(SS) Fox v. Commissioner of Social Security

Filing 3

FIRST SCREENING ORDER DISMISSING Petitioner's Social Security Complaint with Leave to File a First Amended Complaint, and (2) DENYING Petitioner's Motion to Proceed In Forma Pauperis Without Prejudice, signed by Magistrate Judge Christopher D. Baker on 11/16/2022. (Hall, S)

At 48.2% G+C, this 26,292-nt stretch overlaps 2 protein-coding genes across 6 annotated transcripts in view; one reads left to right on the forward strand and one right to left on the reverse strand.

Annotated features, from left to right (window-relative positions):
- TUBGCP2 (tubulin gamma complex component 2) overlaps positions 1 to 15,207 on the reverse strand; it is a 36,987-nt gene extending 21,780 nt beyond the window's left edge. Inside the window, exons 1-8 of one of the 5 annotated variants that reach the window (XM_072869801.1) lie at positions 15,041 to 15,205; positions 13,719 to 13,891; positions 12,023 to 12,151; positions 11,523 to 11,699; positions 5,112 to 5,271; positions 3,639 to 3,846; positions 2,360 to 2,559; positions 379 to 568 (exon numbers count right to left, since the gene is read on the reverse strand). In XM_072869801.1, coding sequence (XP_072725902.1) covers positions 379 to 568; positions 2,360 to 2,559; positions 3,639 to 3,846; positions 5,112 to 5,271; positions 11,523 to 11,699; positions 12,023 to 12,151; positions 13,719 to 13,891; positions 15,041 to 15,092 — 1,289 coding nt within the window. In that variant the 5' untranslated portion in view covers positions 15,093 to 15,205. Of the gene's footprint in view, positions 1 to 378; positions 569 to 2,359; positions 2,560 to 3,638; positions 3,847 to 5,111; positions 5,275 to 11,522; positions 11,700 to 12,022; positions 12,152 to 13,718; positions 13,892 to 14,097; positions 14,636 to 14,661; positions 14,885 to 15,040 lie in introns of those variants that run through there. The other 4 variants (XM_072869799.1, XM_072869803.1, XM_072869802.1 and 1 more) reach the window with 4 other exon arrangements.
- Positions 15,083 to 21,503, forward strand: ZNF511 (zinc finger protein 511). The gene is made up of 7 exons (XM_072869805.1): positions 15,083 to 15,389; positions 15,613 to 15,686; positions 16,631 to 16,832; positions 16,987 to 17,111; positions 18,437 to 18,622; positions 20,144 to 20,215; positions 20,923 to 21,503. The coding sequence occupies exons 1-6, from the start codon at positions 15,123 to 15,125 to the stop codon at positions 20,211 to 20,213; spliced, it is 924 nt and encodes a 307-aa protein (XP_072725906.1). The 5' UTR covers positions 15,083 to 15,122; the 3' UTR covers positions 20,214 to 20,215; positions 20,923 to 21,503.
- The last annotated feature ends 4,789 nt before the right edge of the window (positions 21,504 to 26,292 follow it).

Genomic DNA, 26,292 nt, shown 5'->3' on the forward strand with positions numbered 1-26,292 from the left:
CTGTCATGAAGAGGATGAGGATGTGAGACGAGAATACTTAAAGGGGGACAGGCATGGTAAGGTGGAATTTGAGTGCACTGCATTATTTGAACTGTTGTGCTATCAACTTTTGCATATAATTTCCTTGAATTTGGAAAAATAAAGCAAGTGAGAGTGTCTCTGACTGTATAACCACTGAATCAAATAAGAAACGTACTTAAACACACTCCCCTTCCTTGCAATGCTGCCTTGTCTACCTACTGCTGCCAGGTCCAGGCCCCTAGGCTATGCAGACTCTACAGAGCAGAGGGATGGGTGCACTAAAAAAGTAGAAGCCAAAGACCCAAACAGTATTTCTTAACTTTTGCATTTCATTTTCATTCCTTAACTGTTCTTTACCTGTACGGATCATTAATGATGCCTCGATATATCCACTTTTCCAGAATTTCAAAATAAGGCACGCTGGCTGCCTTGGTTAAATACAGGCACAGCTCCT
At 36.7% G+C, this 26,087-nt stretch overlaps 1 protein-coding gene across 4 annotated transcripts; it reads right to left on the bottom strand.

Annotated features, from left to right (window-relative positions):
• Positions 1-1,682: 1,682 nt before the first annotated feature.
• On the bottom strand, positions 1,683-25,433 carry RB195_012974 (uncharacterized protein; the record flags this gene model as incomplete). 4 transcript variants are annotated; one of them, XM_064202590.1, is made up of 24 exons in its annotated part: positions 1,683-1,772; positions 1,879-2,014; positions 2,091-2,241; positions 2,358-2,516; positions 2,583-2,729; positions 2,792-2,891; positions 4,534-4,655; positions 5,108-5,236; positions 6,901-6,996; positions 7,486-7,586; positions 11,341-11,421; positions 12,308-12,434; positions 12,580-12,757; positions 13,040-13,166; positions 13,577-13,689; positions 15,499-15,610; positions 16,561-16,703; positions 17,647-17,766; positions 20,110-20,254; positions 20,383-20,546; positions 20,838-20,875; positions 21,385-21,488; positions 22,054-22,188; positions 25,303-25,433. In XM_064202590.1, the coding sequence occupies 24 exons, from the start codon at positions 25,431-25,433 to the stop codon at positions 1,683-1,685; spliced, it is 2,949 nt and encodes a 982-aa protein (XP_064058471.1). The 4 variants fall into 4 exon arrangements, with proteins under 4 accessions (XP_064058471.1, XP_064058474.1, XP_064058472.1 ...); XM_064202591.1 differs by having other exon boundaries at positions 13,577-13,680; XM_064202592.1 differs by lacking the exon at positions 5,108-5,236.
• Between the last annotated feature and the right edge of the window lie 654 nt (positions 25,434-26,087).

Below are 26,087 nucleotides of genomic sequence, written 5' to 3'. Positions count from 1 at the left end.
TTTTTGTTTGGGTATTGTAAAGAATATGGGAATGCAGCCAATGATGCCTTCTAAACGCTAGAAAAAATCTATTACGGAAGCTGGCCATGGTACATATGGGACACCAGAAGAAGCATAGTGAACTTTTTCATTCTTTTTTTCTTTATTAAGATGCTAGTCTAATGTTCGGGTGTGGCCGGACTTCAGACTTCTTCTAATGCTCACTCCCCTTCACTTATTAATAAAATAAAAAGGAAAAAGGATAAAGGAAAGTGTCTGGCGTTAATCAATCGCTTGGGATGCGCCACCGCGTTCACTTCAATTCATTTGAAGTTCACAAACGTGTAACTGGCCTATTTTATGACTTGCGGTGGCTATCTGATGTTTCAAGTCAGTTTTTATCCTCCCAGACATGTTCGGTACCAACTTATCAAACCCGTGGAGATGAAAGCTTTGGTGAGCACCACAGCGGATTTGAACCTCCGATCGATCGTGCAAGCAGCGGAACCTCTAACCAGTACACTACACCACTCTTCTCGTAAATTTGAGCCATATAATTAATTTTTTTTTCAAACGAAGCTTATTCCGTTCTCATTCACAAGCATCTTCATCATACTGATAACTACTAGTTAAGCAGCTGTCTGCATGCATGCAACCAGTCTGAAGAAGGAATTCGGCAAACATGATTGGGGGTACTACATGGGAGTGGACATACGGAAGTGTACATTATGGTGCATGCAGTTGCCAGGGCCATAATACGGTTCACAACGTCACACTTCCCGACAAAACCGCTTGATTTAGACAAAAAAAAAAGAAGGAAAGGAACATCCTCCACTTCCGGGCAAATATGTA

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1 2 3 4 5 6 7 8 UNITED STATES DISTRICT COURT 9 EASTERN DISTRICT OF CALIFORNIA 10 11 CORINA FOX, Petitioner, 12 (1) FIRST SCREENING ORDER DISMISSING PETITIONER’S SOCIAL SECURITY COMPLAINT WITH LEAVE TO FILE A FIRST AMENDED COMPLAINT, AND (2) DENYING PETITIONER’S MOTION TO PROCEED IN FORMA PAUPERIS WITHOUT PREJUDICE v. 13 14 Case No. 1:22-cv-01466-CDB (SS) COMMISSIONER OF SOCIAL SECURITY, Respondent. 15 ECF Nos. 1-2 16 17 18 Petitioner Corina Fox (“Petitioner”) seeks judicial review of an administrative decision of 19 the Commissioner of Social Security denying Petitioner’s claim for disability benefits under the 20 Social Security Act. (ECF No. 1). Pending before the Court is Petitioner’s application to 21 proceed in forma pauperis. (ECF No. 2). 22 I. Proceeding in forma pauperis 23 The Court may authorize the commencement of an action without prepayment of fees “by 24 a person who submits an affidavit that includes a statement of all assets such person…possesses 25 (and) that the person is unable to pay such fees or give security therefor.” 28 U.S.C. § 1915(a). 26 Here, the Court reviewed the financial status affidavit (ECF No. 2) and finds the requirements 27 of 28 U.S.C. § 1915(a) are satisfied. 28 1 1 II. Screening Requirement 2 When a party seeks to proceed in forma pauperis, the Court is required to review the 3 complaint and shall dismiss the complaint, or portion thereof, if it is “frivolous, malicious or 4 fails to state a claim upon which relief may be granted; or…seeks monetary relief from a 5 defendant who is immune from such relief.” 28 U.S.C. §§ 1915(e)(2). A petitioner’s claim is 6 frivolous “when the facts alleged rise to the level of the irrational or the wholly incredible, 7 whether or not there are judicially noticeable facts available to contradict them.” Denton v. 8 Hermandez, 504 U.S. 25, 32-33 (1992). 9 III. Pleading Standards 10 A complaint must include a statement affirming the court’s jurisdiction, “a short and 11 plain statement of the claim showing the pleader is entitled to relief; and…a demand for the 12 relief sought, which may include relief in the alternative or different types of relief.” Fed. R. 13 Civ. P. 8(a). The purpose of the complaint is to give the defendant fair notice of the claims, 14 and the grounds upon which the complaint stands. Swierkiewicz v. Sorema N.A., 534 U.S. 506, 15 512 (2002). As set forth by the Supreme Court: 16 17 18 Rule 8 does not require detailed factual allegations, but it demands more than an unadorned, the-defendant-unlawfully-harmed-me accusation. A pleading that offers labels and conclusions or a formulaic recitation of the elements of a cause of action will not do. Nor does a complaint suffice if it tenders naked assertions devoid of further factual enhancement. 19 Ashcroft v. Iqbal, 556 U.S. 662, 678-79 (2009) (internal quotation marks and citations omitted). 20 Vague and conclusory allegations do not support a cause of action. Ivey v. Board of Regents, 21 673 F.2 266, 268 (9th Cir. 1982). The Iqbal Court clarified further, 22 23 24 25 26 [A] complaint must contain sufficient factual matter, accepted as true, to “state a claim to relief that is plausible on its face.” Bell Atl. Corp. v. Twombly, 550 U.S. 544, 570 (2009). A claim has facial plausibility when the plaintiff pleads factual content that allows the court to draw the reasonable inference that the defendant is liable for the misconduct alleged. Id. at 556. The plausibility standard is not akin to a “probability requirement,” but it asks for more than a sheer possibility that a defendant has acted unlawfully. Id. Where a complaint pleads facts that are “merely consistent with” a defendant’s liability, it “stops short of the line between possibility and plausibility of “entitlement to relief.” 27 28 Iqbal, 556 U.S. at 679. When factual allegations are well-pled, a court should assume their 2 1 truth and determine whether the facts would make the plaintiff entitled to relief; legal 2 conclusions are not entitled to the same assumption of truth. Id. The Court may grant leave to 3 amend a complaint to the extent deficiencies of the complaint can be cured by an amendment. 4 Lopez v. Smith, 203 F.3d 1122, 1127-28 (9th Cir. 2000) (en banc). 5 IV. Discussion and Analysis 6 Petitioner seeks review of a decision by the Commissioner of Social Security denying 7 disability benefits. The Court may have jurisdiction pursuant to 42 U.S.C. § 405(g), which 8 provides: 9 10 11 12 13 14 Any individual after any final decision of the Commissioner made after a hearing to which he was a party, irrespective of the amount in controversy, may obtain a review of such decision by a civil action commenced within sixty days after the mailing to him of such decision or within such further time as the Commissioner may allow. Such action shall be brought in the district court of the United States for the judicial district in which the plaintiff resides or has his principal place of business…The court shall have power to enter, upon the pleadings and transcript of the record, a judgment affirming, modifying, or reversing the decision of the Commissioner of Social Security, with or without remanding the cause for a rehearing. 15 Id. Except as provided by statute, “[n]o findings of fact or decision of the Commissioner shall 16 be reviewed by any person, tribunal, or governmental agency.” 42 U.S.C. § 405(h). 17 Section 405(g) and (h) operate as statute of limitations setting the period in which a 18 claimant may appeal a final decision of the Commissioner. Bowen v. City of New York, 476 19 U.S. 467, 479 (1986). Accord Vernon v. Heckler, 811 F.2d 1274, 1277 (9th Cir. 1987) (noting 20 that the 60-day limit in § 405(g) “constitutes a statute of limitations”). As the time limit set 21 forth in 42 U.S.C. § 405(g) is a condition on the waiver of sovereign immunity, it must be 22 strictly construed. Bowen, 476 U.S. at 479. “The limitations to final decisions and to a sixty- 23 day filing period serve to compress the time for judicial review and to limit judicial review to 24 the original decision denying benefits, thereby forestalling repetitive or belated litigation of 25 stale eligibility claims.” Anderson v. Astrue, No. 1:08-cv-00033-SMS, 2008 WL 4506606, *3 26 (E.D. Cal. Oct. 7, 2008) (citing Banta v. Sullivan, 925 F.2d 343, 345-46 (9th Cir. 1991)). 27 In this case, Petitioner reports the Appeals Council issued a notice denying a request for 28 review of the decision on July 26, 2022. (ECF No. 1 at 2). Petitioner had sixty days from the 3 1 date she had received the Appeals Council’s decision to file a civil action. 42 U.S.C. § 405(g). 2 Petitioner’s Social Security Complaint does not state on what date she received notice from the 3 Appeals Council. Petitioner claims on October 7, 2022, past the statute of limitations period, 4 the Appeals Council granted her an extension of time, through November 14, 2022, to file this 5 civil action. (ECF No. 1 at 2). An extension of the sixty-day filing deadline may be granted by 6 the Commissioner where a request is made to the Appeals Council in writing and with a 7 showing that a claimant has good cause for missing the deadline. 20 C.F.R. § 404.982. 8 The Appeals Council’s grant of an extension fell outside of the applicable statute of 9 limitations period. Some district courts have found that it is appropriate to apply the doctrine 10 of equitable tolling for purposes of screening the complaint when a request for an extension of 11 time was made within the sixty-day time and the Appeals Council delayed action. E.g., Olvera 12 v. Colvin, No. 1:13-cv-00515-JLT, 2013 WL 2100567, *2 (E.D. Cal. May 14, 2013); Walsh v. 13 Colvin, No. 1:13-cv-00991-JLT, 2013 WL 3936905, *2 (E.D. Cal. July 30, 2013); Aschettino v. 14 Sullivan, 724 F. Supp. 1116, 1117-18 (W.D.N.Y. 1989). Others have found that a pending 15 request before the Appeals Council does not suffice to toll the sixty-day period. Small v. 16 Colvin, No. 1:14-cv-67-BAM, 2015 WL 237115, *3-4 (E.D. Cal. Jan. 16, 2015); Haseeb v. 17 Colvin, No. 3:15-cv-03931-LB, 2015 WL 9258086, *4-6 (N.D. Cal. Dec. 18, 2015), aff’d. sub 18 nom. Haseeb v. Berryhill, 691 Fed. Appx. 391 (9th Cir. 2017). 19 Here, Petitioner’s Social Security Complaint does not specify the date an extension was 20 requested and what good cause, if any, Petitioner had in delaying her filing of this civil action. 21 Thus, it is unclear if equitable tolling should be applied. 22 V. Conclusion and Order 23 For the reasons set forth above, Petitioner’s Social Security Complaint fails to show it 24 was timely filed. Petitioner is granted an opportunity to file a First Amended Complaint curing 25 the deficiencies set forth above. Accordingly, IT IS HEREBY ORDERED that: 26 27 28 1. Petitioner’s Social Security Complaint (ECF No. 1) is DISMISSED WITHOUT PREJUDICE as untimely; 2. Petitioner is GRANTED thirty days from the date of service of this order to file a 4 First Amended Complaint as directed by this Order; and 1 2 3. Petitioner’s Motion to Proceed In Forma Pauperis is DENIED WITHOUT PREJUDICE. 3 4 IT IS SO ORDERED. 5 Dated: November 16, 2022 ___________________ _ UNITED STATES MAGISTRATE JUDGE 6 7 8 9 10 11 12 13 14 15 16 17 18 19 20 21 22 23 24 25 26 27 28 5